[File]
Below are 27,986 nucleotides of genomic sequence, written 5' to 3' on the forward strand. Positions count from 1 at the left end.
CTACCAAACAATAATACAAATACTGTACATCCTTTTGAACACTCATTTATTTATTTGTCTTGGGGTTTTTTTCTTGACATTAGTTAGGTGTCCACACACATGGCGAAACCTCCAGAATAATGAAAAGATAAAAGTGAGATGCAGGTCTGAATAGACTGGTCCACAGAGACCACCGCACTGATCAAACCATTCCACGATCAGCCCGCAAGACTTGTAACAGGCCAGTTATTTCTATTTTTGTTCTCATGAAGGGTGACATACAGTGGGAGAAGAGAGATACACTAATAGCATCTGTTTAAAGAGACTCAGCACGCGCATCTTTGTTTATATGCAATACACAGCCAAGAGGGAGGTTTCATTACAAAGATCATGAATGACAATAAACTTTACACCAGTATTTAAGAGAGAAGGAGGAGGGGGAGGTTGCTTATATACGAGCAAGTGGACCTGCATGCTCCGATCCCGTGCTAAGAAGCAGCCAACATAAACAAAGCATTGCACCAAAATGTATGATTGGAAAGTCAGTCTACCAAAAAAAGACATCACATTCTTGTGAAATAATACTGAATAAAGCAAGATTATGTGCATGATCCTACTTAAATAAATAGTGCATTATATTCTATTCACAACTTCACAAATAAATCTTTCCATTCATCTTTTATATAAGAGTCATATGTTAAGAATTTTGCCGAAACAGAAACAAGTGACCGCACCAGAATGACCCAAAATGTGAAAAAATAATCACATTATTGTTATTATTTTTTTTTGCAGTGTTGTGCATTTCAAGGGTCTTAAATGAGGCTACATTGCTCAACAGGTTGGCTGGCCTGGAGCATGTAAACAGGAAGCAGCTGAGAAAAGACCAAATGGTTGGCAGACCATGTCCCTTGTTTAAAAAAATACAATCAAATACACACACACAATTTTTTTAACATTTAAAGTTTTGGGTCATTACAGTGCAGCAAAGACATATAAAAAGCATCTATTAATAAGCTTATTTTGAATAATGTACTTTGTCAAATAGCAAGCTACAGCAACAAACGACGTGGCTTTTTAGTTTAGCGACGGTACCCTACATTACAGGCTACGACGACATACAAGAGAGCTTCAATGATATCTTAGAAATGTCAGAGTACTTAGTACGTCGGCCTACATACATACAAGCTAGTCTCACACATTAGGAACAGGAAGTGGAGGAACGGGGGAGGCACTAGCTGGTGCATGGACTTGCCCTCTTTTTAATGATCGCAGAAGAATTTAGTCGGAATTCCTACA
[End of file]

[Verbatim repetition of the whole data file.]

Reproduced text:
Below are 27,986 nucleotides of genomic sequence, written 5' to 3' on the forward strand. Positions count from 1 at the left end.
CTACCAAACAATAATACAAATACTGTACATCCTTTTGAACACTCATTTATTTATTTGTCTTGGGGTTTTTTTCTTGACATTAGTTAGGTGTCCACACACATGGCGAAACCTCCAGAATAATGAAAAGATAAAAGTGAGATGCAGGTCTGAATAGACTGGTCCACAGAGACCACCGCACTGATCAAACCATTCCACGATCAGCCCGCAAGACTTGTAACAGGCCAGTTATTTCTATTTTTGTTCTCATGAAGGGTGACATACAGTGGGAGAAGAGAGATACACTAATAGCATCTGTTTAAAGAGACTCAGCACGCGCATCTTTGTTTATATGCAATACACAGCCAAGAGGGAGGTTTCATTACAAAGATCATGAATGACAATAAACTTTACACCAGTATTTAAGAGAGAAGGAGGAGGGGGAGGTTGCTTATATACGAGCAAGTGGACCTGCATGCTCCGATCCCGTGCTAAGAAGCAGCCAACATAAACAAAGCATTGCACCAAAATGTATGATTGGAAAGTCAGTCTACCAAAAAAAGACATCACATTCTTGTGAAATAATACTGAATAAAGCAAGATTATGTGCATGATCCTACTTAAATAAATAGTGCATTATATTCTATTCACAACTTCACAAATAAATCTTTCCATTCATCTTTTATATAAGAGTCATATGTTAAGAATTTTGCCGAAACAGAAACAAGTGACCGCACCAGAATGACCCAAAATGTGAAAAAATAATCACATTATTGTTATTATTTTTTTTTGCAGTGTTGTGCATTTCAAGGGTCTTAAATGAGGCTACATTGCTCAACAGGTTGGCTGGCCTGGAGCATGTAAACAGGAAGCAGCTGAGAAAAGACCAAATGGTTGGCAGACCATGTCCCTTGTTTAAAAAAATACAATCAAATACACACACACAATTTTTTTAACATTTAAAGTTTTGGGTCATTACAGTGCAGCAAAGACATATAAAAAGCATCTATTAATAAGCTTATTTTGAATAATGTACTTTGTCAAATAGCAAGCTACAGCAACAAACGACGTGGCTTTTTAGTTTAGCGACGGTACCCTACATTACAGGCTACGACGACATACAAGAGAGCTTCAATGATATCTTAGAAATGTCAGAGTACTTAGTACGTCGGCCTACATACATACAAGCTAGTCTCACACATTAGGAACAGGAAGTGGAGGAACGGGGGAGGCACTAGCTGGTGCATGGACTTGCCCTCTTTTTAATGATCGCAGAAGAATTTAGTCGGAATTCCTACA